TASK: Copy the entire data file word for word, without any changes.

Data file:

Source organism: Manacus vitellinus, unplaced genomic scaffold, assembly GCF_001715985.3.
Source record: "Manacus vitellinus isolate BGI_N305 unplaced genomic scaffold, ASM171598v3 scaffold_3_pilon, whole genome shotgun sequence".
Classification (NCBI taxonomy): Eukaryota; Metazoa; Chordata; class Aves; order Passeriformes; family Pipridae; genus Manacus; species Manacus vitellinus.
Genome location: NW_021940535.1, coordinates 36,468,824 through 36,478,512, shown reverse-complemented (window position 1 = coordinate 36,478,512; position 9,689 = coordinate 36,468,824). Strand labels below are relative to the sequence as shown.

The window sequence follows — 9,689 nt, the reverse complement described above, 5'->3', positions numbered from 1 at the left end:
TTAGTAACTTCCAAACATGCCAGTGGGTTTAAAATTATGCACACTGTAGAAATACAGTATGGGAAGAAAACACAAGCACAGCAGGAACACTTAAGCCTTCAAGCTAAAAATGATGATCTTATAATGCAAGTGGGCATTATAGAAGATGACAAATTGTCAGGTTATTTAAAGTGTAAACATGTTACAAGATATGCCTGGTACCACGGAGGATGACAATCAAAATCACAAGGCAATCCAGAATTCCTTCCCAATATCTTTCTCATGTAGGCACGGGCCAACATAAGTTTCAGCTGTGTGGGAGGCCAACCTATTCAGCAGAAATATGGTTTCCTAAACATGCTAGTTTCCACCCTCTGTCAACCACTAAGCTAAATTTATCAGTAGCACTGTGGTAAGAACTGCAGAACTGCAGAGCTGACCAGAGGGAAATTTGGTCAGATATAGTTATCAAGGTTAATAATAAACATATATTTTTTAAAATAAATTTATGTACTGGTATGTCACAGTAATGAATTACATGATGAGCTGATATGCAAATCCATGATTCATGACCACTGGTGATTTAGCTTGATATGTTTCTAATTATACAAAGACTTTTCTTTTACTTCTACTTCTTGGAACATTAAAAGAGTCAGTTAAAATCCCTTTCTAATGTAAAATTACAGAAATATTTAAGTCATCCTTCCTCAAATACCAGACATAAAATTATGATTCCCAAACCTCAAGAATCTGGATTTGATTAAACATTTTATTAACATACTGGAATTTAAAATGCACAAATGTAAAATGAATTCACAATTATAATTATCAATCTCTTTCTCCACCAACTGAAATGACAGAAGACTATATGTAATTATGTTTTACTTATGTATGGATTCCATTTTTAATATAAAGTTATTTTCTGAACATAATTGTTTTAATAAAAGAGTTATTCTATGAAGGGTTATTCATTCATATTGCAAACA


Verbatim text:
Source organism: Manacus vitellinus, unplaced genomic scaffold, assembly GCF_001715985.3.
Source record: "Manacus vitellinus isolate BGI_N305 unplaced genomic scaffold, ASM171598v3 scaffold_3_pilon, whole genome shotgun sequence".
Classification (NCBI taxonomy): Eukaryota; Metazoa; Chordata; class Aves; order Passeriformes; family Pipridae; genus Manacus; species Manacus vitellinus.
Genome location: NW_021940535.1, coordinates 36,468,824 through 36,478,512, shown reverse-complemented (window position 1 = coordinate 36,478,512; position 9,689 = coordinate 36,468,824). Strand labels below are relative to the sequence as shown.

The window sequence follows — 9,689 nt, the reverse complement described above, 5'->3', positions numbered from 1 at the left end:
TTAGTAACTTCCAAACATGCCAGTGGGTTTAAAATTATGCACACTGTAGAAATACAGTATGGGAAGAAAACACAAGCACAGCAGGAACACTTAAGCCTTCAAGCTAAAAATGATGATCTTATAATGCAAGTGGGCATTATAGAAGATGACAAATTGTCAGGTTATTTAAAGTGTAAACATGTTACAAGATATGCCTGGTACCACGGAGGATGACAATCAAAATCACAAGGCAATCCAGAATTCCTTCCCAATATCTTTCTCATGTAGGCACGGGCCAACATAAGTTTCAGCTGTGTGGGAGGCCAACCTATTCAGCAGAAATATGGTTTCCTAAACATGCTAGTTTCCACCCTCTGTCAACCACTAAGCTAAATTTATCAGTAGCACTGTGGTAAGAACTGCAGAACTGCAGAGCTGACCAGAGGGAAATTTGGTCAGATATAGTTATCAAGGTTAATAATAAACATATATTTTTTAAAATAAATTTATGTACTGGTATGTCACAGTAATGAATTACATGATGAGCTGATATGCAAATCCATGATTCATGACCACTGGTGATTTAGCTTGATATGTTTCTAATTATACAAAGACTTTTCTTTTACTTCTACTTCTTGGAACATTAAAAGAGTCAGTTAAAATCCCTTTCTAATGTAAAATTACAGAAATATTTAAGTCATCCTTCCTCAAATACCAGACATAAAATTATGATTCCCAAACCTCAAGAATCTGGATTTGATTAAACATTTTATTAACATACTGGAATTTAAAATGCACAAATGTAAAATGAATTCACAATTATAATTATCAATCTCTTTCTCCACCAACTGAAATGACAGAAGACTATATGTAATTATGTTTTACTTATGTATGGATTCCATTTTTAATATAAAGTTATTTTCTGAACATAATTGTTTTAATAAAAGAGTTATTCTATGAAGGGTTATTCATTCATATTGCAAACA